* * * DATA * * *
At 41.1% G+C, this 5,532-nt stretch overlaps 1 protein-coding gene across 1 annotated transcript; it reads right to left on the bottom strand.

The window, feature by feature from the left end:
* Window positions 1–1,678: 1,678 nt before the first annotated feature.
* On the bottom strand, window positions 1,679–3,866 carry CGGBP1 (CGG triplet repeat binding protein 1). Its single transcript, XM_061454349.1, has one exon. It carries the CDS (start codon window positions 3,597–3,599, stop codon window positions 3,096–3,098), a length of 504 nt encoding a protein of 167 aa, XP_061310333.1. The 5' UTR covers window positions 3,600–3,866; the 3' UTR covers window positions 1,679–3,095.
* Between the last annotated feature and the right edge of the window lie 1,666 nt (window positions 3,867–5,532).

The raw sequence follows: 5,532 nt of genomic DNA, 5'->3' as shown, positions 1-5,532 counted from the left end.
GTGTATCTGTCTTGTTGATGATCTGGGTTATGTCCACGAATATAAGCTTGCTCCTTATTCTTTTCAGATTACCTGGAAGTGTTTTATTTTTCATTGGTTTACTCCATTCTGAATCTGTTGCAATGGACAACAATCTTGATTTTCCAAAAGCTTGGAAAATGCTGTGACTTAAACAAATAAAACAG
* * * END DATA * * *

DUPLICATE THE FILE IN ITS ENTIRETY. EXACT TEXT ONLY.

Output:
At 41.1% G+C, this 5,532-nt stretch overlaps 1 protein-coding gene across 1 annotated transcript; it reads right to left on the bottom strand.

The window, feature by feature from the left end:
* Window positions 1–1,678: 1,678 nt before the first annotated feature.
* On the bottom strand, window positions 1,679–3,866 carry CGGBP1 (CGG triplet repeat binding protein 1). Its single transcript, XM_061454349.1, has one exon. It carries the CDS (start codon window positions 3,597–3,599, stop codon window positions 3,096–3,098), a length of 504 nt encoding a protein of 167 aa, XP_061310333.1. The 5' UTR covers window positions 3,600–3,866; the 3' UTR covers window positions 1,679–3,095.
* Between the last annotated feature and the right edge of the window lie 1,666 nt (window positions 3,867–5,532).

The raw sequence follows: 5,532 nt of genomic DNA, 5'->3' as shown, positions 1-5,532 counted from the left end.
GTGTATCTGTCTTGTTGATGATCTGGGTTATGTCCACGAATATAAGCTTGCTCCTTATTCTTTTCAGATTACCTGGAAGTGTTTTATTTTTCATTGGTTTACTCCATTCTGAATCTGTTGCAATGGACAACAATCTTGATTTTCCAAAAGCTTGGAAAATGCTGTGACTTAAACAAATAAAACAG